Culture of Slovakia

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Slovak folk dance
This wooden church in Bodružal is an example of Rusyn folk architecture and is a UNESCO World Heritage Site

The culture of Slovakia has various folk traditions influenced by its location in Central Europe. It shares similarities with Austrian, German, Polish, Hungarian and Ukrainian culture.[1]

Wooden folk architecture can be seen in the well preserved village of Vlkolínec, a UNESCO World Heritage Site

Folk tradition[edit]

Folk tradition has rooted strongly in Slovakia and is reflected in literature, music, dance and architecture. The prime example is a Slovak national anthem, "Nad Tatrou sa blýska", which is based on a melody from "Kopala studienku" folk song.

Manifestation of Slovak folklore culture is the "Východná" Folklore Festival. It is the oldest and largest nationwide festival with international participation,[2] which takes place in Východná annually. Slovakia is usually represented by many groups but mainly by SĽUK (Slovenský ľudový umelecký kolektív—Slovak folk art collective). SĽUK is the largest Slovak folk art group, trying to preserve the folklore tradition.

An example of wooden folk architecture in Slovakia can be seen in the well preserved village of Vlkolínec which has been the UNESCO World Heritage Site since 1993.[3] The Prešov Region preserves the world's most remarkable folk wooden churches. Most of them are protected by Slovak law as cultural heritage, but some of them are on the UNESCO list too, in Bodružal, Hervartov, Ladomirová and Ruská Bystrá.

The best known Slovak hero, found in many folk mythologies, is Juraj Jánošík (1688–1713) (the Slovak equivalent of Robin Hood). The legend says he was taking from the rich and giving to the poor. Jánošík's life was depicted in a list of literature works and many movies throughout the 20th century. One of the most popular is a film Jánošík directed by Martin Frič in 1935.[4]

Art[edit]

Main altar in Basilica of St. James from the workshop of Master Paul of Levoča, highest wooden altar in the world, 1517

Visual art in Slovakia is represented through painting, drawing, printmaking, illustration, arts and crafts, sculpture, photography or conceptual art. The Slovak National Gallery founded in 1948, is the biggest network of galleries in Slovakia. Two displays in Bratislava are situated in Esterházy Palace (Esterházyho palác) and the Water Barracks (Vodné kasárne), adjacent one to another. They are located on the Danube riverfront in the Old Town.[5][6]

The Bratislava City Gallery, founded in 1961 is the second biggest Slovak gallery of its kind. It stores about 35,000 pieces of Slovak and international art and offers permanent displays in Pálffy Palace and Mirbach Palace, located in the Old Town. Danubiana Art Museum, one of the youngest art museums in Europe, is situated near Čunovo waterworks (part of Gabčíkovo Waterworks). Other major galleries include: Andy Warhol Museum of Modern Art (Warhol's parents were from Miková), East Slovak Gallery, Ernest Zmeták Art Gallery, Zvolen Castle.

Architecture[edit]

The buildings were constructed from various building materials with characteristic architecture. In the more mountainous parts of Slovakia it was often wood. The roofs were covered with wooden shingles and ornate gables. For the construction of simpler dwellings was also used clay with straw. Such buildings were typical especially for the southern parts of Slovakia, Záhorie and Považie. Earthen buildings were built by "charging" technology, when the induced clay was compressed, charged perpendicularly between the slab formwork, creating both the peripheral and transverse walls of the house.[7]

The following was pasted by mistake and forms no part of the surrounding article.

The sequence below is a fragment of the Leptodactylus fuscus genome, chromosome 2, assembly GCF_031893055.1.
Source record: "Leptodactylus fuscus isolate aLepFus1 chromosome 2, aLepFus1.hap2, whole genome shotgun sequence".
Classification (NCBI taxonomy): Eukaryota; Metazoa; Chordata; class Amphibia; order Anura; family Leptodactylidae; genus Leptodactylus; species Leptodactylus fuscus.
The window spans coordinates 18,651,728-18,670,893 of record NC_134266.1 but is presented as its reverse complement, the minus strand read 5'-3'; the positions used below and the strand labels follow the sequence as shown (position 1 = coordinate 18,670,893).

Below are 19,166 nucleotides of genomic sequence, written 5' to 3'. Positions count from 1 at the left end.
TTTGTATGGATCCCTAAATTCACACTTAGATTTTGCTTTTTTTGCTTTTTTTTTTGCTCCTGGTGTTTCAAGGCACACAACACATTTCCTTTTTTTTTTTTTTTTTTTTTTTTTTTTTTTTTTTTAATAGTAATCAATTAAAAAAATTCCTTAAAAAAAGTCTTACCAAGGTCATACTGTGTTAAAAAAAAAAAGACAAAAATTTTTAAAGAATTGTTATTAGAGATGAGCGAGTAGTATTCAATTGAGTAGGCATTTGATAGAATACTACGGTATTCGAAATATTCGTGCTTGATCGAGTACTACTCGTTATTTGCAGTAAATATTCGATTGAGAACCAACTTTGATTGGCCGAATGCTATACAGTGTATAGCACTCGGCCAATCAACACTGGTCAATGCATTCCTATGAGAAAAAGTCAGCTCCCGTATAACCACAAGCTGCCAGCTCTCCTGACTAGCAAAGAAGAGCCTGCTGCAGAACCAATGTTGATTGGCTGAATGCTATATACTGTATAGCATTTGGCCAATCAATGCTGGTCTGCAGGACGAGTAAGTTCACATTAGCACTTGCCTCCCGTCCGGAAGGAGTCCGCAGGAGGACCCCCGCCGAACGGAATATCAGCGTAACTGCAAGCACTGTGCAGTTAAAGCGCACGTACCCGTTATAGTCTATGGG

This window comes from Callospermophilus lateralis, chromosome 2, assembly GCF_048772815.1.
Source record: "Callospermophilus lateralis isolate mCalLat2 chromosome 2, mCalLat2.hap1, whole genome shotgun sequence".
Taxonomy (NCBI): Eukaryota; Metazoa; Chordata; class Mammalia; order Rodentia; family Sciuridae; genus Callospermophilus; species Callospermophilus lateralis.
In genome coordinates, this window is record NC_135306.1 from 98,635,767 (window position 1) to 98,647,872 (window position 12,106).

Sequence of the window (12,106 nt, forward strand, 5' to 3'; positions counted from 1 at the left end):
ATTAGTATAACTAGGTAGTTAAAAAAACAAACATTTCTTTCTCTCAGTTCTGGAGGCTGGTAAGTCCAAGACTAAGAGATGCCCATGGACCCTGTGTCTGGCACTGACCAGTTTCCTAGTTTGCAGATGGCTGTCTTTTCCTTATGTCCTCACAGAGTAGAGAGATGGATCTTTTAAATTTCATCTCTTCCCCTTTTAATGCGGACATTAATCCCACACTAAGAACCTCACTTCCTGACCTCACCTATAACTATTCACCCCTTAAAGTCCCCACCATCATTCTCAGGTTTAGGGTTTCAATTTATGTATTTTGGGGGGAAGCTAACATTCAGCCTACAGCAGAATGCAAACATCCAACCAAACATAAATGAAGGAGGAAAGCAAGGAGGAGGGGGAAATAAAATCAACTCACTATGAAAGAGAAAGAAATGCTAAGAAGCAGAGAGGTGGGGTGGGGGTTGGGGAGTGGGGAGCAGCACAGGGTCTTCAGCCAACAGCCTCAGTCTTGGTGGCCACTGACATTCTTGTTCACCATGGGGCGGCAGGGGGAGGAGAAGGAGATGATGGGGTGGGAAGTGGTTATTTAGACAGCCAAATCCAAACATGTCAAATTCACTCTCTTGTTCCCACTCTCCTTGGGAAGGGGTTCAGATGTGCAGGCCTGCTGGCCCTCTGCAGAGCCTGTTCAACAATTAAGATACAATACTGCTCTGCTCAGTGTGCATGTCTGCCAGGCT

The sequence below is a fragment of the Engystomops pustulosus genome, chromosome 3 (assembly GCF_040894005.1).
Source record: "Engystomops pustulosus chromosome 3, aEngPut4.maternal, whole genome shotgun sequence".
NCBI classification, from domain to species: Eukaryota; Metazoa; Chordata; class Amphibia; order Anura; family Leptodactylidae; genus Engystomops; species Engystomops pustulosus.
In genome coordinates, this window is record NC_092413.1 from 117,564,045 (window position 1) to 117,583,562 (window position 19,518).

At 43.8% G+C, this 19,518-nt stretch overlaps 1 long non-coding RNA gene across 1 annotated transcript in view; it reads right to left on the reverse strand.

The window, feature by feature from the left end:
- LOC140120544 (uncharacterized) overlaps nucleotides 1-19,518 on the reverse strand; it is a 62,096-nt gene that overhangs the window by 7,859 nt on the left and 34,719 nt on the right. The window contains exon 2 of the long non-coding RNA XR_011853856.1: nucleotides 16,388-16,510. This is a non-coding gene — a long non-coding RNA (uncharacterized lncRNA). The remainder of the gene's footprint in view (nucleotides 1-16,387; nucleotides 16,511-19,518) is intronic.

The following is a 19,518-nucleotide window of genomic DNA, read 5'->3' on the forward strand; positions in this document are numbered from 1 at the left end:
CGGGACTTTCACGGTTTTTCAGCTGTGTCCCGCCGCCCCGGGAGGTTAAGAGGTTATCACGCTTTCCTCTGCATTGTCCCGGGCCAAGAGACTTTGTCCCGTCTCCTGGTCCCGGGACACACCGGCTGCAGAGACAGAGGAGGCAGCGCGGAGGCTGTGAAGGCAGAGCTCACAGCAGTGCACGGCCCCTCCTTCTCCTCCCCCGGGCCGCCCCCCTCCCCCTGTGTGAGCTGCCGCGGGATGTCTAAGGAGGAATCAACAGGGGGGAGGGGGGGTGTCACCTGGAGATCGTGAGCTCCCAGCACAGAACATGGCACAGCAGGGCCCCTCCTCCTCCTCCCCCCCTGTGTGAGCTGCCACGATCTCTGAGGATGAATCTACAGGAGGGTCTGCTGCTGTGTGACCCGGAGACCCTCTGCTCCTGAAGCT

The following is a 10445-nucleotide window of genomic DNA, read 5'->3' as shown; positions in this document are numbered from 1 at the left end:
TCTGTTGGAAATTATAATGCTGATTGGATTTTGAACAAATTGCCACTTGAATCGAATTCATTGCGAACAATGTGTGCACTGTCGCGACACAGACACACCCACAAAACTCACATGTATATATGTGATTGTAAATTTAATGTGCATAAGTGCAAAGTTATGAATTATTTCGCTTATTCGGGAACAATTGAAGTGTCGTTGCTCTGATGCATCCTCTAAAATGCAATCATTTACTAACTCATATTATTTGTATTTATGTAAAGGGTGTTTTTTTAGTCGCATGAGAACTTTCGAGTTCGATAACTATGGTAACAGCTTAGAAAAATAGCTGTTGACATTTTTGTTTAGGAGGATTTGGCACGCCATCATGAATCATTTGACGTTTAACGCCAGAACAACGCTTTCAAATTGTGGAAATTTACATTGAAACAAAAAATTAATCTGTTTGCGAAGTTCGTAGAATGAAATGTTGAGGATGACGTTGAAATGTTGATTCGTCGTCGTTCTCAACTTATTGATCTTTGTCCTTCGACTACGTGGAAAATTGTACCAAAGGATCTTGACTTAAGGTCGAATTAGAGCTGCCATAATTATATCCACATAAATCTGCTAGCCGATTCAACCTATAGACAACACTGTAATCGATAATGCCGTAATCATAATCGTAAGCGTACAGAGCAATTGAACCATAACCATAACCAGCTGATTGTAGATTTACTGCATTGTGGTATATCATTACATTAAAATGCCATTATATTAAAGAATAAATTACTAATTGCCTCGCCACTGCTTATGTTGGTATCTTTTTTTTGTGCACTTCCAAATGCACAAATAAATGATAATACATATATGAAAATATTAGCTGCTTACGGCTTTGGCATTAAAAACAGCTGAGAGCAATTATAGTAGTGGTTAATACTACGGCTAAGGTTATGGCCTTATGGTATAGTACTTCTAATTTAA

The typical architecture of individual regions is preserved by the folk architecture conservation reserves. The most famous are Velké Leváre, Brhlovce, Sebechleby, Čičmany, Špania Dolina, Vlkolínec, Podbiel and Ždiar. There are currently 10 open-air museums in Slovakia.[8] They are located in various parts of the country: Museum of the Slovak Village in Martin on Turci, Vychylovka in Kysuce, Zuberec in Orava, Pribylina in Liptov, Svidník in Saris, Humenne in Zemplin, Nitra in the Danube region, etc.[9]

There are also many castles, chateaus, churches, manor houses and other cultural monuments in Slovakia. According to some sources, Slovakia has the highest concentration of castles per capita. A more durable stone was used in their construction. Interesting are also urban monument reserves, which are in most of historical cities: Bratislava, Banska Stiavnica, Kosice, Bardejov, Levoca, Banska Bystrica and others. An integral part of Slovak architecture are wooden churches, which have been built on the local territory since the second half of the 15th century. At present, there are around 40 wooden churches in Slovakia. Not all of them are accessible and some of them are part of open-air museums.[10]

Literature[edit]

Ľudovít Štúr, the author of the Slovak language standard

For a list of notable Slovak writers and poets, see List of Slovak authors.

Christian topics include: poem Proglas as a foreword to the four Gospels, partial translations of the Bible into Old Church Slavonic, Zakon sudnyj ljudem.

Medieval literature, in the period from the 11th to the 15th centuries, was written in Latin, Czech and Slovakised Czech. Lyric (prayers, songs and formulas) was still controlled by the Church, while epic was concentrated on legends. Authors from this period include Johannes de Thurocz, author of the Chronica Hungarorum and Maurus, both of them Hungarians.[11] The worldly literature also emerged and chronicles were written in this period.

There were two leading persons who codified the Slovak language. The first was Anton Bernolák whose concept was based on the western Slovak dialect in 1787. It was the codification of the first ever literary language of Slovaks. The second was Ľudovít Štúr, whose formation of the Slovak language took principles from the central Slovak dialect in 1843.

Slovakia is also known for its polyhistors, of whom include Pavol Jozef Šafárik, Matej Bel, Ján Kollár, and its political revolutionaries and reformists, such Milan Rastislav Štefánik and Alexander Dubček.